The Pembina and western Red River Valley are waking up Monday to yet another snowy, icy and slushy mess to contend with after 10 to 15 cm's of snow fell throughout Easter Sunday. Periods of light snow are expected to end Monday morning, with sunshine returning by early afternoon.

"Many of these areas received between 15 and 35cms of snow, already, during last week's Colorado low, with clean up still happening in some communities," said CMOS Accredited Weathercaster Chris Sumner. "This Montana clipper is just adding insult to injury for many Southern Manitobans who have had more than their fill of Old Man Winter this season."

As of 6:30 a.m. Monday, highways throughout the region are snow and ice covered, with some blowing and drifting snow. Northerly winds are expected to top out in the 30 km/h range Monday, so significant blowing snow and reduced visibility should not be a concern. For the latest Road Report information and Cancellations, click here.

According to Sumner, the general trend of it feeling more like mid-January than mid- April will continue this week.

"Unsettled conditions, and the likelihood of another taste of winter or two, are showing up in the forecast models," he explained. "After high pressure builds in Monday, giving us a brief return to sunshine for the afternoon and part of Tuesday, an Alberta clipper will quickly move across the southern Prairies Tuesday night and Wednesday. We're not expecting this low pressure system to be a significant precipitation maker, but we can expect the classic clipper characteristics of breezy conditions and a bit of snow. At this point, it's looking like up to 5cms of snow possibly, with southeasterly winds between 40 and 50km/h likely. This fast moving system will be out of our region by Wednesday night, with a partly sunny day expected Thursday."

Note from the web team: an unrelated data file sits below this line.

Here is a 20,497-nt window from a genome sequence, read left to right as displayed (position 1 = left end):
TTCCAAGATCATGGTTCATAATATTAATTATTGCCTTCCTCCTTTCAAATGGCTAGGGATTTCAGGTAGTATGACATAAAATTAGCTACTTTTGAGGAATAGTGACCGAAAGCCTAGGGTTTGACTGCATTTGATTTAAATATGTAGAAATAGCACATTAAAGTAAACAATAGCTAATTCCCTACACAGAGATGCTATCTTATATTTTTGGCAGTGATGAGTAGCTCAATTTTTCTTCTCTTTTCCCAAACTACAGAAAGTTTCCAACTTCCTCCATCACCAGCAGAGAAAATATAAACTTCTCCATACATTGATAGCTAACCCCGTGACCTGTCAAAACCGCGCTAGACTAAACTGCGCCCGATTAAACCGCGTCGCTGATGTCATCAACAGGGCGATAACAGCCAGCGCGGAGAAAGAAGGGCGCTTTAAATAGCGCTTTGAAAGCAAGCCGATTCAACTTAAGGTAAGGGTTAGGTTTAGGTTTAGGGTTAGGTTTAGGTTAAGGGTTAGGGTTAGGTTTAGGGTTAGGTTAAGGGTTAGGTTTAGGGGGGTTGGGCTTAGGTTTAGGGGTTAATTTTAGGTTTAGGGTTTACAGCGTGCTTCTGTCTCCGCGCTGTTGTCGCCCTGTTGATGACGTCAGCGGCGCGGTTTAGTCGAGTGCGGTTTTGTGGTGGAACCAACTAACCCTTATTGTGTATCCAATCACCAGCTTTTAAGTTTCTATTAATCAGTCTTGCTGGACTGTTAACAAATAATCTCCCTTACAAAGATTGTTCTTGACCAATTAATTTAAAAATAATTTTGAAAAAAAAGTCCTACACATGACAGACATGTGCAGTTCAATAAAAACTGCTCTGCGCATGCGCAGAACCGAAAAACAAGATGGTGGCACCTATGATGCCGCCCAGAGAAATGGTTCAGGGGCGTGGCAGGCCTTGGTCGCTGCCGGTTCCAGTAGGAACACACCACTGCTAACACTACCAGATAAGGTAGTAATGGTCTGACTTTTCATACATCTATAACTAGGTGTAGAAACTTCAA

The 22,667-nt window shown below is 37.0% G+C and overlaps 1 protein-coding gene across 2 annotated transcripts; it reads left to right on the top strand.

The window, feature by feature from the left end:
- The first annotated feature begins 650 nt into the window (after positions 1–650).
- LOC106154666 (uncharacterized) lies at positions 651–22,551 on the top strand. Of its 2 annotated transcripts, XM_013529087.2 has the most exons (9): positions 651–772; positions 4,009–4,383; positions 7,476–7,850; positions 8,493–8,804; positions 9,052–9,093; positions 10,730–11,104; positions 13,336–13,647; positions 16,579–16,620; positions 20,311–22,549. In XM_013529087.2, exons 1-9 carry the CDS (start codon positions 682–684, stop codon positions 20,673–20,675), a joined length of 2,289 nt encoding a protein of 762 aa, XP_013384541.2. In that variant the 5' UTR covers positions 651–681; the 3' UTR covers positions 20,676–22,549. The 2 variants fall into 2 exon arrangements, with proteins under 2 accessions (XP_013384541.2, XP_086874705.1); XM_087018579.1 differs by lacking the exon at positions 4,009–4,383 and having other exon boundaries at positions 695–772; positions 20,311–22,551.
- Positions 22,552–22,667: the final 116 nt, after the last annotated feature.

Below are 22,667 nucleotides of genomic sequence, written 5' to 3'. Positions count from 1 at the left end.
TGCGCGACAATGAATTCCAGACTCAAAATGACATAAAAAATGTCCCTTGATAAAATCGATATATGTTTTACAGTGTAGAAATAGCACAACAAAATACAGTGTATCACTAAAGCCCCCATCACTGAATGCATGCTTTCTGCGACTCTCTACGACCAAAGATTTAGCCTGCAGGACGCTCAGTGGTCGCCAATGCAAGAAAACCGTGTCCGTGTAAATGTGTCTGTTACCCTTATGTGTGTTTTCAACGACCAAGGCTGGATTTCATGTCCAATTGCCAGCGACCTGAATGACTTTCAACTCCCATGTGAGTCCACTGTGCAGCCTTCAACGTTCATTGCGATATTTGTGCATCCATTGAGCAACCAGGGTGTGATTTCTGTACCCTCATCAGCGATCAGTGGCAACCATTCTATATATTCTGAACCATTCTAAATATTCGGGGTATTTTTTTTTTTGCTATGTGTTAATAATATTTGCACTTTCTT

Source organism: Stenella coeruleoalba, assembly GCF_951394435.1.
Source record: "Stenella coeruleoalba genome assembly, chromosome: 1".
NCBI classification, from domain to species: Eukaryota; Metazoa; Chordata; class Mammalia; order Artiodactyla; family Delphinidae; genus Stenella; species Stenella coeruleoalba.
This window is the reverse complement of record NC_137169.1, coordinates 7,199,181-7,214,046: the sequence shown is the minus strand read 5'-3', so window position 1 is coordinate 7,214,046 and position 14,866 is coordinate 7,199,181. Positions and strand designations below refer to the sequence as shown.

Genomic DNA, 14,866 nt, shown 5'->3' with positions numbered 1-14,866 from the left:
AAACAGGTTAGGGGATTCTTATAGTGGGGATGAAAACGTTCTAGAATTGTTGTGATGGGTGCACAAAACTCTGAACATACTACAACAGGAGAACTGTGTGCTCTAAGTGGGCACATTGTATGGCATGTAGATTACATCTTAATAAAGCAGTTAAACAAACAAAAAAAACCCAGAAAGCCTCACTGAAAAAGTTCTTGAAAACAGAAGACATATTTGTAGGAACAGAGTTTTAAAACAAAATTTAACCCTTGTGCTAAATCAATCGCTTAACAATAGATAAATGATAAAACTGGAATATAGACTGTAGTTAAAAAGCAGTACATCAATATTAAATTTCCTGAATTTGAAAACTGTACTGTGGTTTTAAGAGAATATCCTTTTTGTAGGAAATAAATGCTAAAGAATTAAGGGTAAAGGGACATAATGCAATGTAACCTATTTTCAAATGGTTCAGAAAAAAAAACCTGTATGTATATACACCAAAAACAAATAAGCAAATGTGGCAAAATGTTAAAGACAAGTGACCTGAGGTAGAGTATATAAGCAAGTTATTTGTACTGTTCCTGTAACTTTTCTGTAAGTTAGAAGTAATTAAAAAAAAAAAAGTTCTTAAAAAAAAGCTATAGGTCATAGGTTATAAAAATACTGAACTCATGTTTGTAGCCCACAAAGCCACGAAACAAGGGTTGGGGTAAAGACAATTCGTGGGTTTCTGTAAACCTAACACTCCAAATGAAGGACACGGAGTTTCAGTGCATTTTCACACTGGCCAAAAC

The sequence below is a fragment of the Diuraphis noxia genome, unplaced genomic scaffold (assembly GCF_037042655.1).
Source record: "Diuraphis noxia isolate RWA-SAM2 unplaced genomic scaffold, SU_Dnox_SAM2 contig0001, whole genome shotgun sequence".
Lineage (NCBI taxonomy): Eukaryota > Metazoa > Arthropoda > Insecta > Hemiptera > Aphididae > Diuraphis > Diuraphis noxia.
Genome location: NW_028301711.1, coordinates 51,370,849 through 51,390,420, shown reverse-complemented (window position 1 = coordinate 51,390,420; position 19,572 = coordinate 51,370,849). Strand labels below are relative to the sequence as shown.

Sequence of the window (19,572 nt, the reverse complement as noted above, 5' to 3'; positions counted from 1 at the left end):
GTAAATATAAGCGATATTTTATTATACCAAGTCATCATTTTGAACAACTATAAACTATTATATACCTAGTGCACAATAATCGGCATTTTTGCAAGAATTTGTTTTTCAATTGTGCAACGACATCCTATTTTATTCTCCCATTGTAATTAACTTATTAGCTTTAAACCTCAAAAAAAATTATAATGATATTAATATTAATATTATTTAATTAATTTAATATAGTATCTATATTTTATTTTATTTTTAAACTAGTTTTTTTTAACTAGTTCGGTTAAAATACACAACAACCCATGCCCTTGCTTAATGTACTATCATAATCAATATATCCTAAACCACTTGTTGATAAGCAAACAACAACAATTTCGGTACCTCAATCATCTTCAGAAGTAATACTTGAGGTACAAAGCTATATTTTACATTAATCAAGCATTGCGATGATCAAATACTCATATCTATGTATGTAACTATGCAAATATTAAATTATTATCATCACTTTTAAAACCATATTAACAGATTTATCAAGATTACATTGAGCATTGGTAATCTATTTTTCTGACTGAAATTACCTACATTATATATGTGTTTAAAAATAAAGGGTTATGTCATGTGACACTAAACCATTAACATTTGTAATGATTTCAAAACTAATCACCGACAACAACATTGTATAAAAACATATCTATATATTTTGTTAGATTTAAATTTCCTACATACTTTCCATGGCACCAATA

Sumner added, what has his attention is set to arrive later this week, another Colorado low which is appearing in the forecast for this coming weekend.

"Similar to what we saw last week, we're seeing agreement at a relatively early stage across a number of forecast models that a potentially significant system will move through the Dakotas and Minnesota toward northwestern Ontario during the Friday through Monday (April 22nd to 25th) timeframe," said Sumner. "At this point, it's way too early to say what the exact track will be, and therefore which parts of the province may be most impacted. What I can say, is this system has the potential to be moisture packed, just like last week's storm, and that may mean another round of significant precipitation depending on how exactly this storm forms and then moves across the northern U.S. plains. At this point, it's safe to say much of Southern Manitoba will see snow or rain, at some point, over the course of those four days. How much, for how long and exactly where is still to be determined. I would encourage you to keep an eye on the forecast as this Colorado low develops, because it's quite likely it will bring impactful conditions to the region."

Meanwhile, temperatures will continue to be well below average this week, with highs between +2 and +4 for the next several days. Averages for this point in April are 13 daytime and 0 overnight.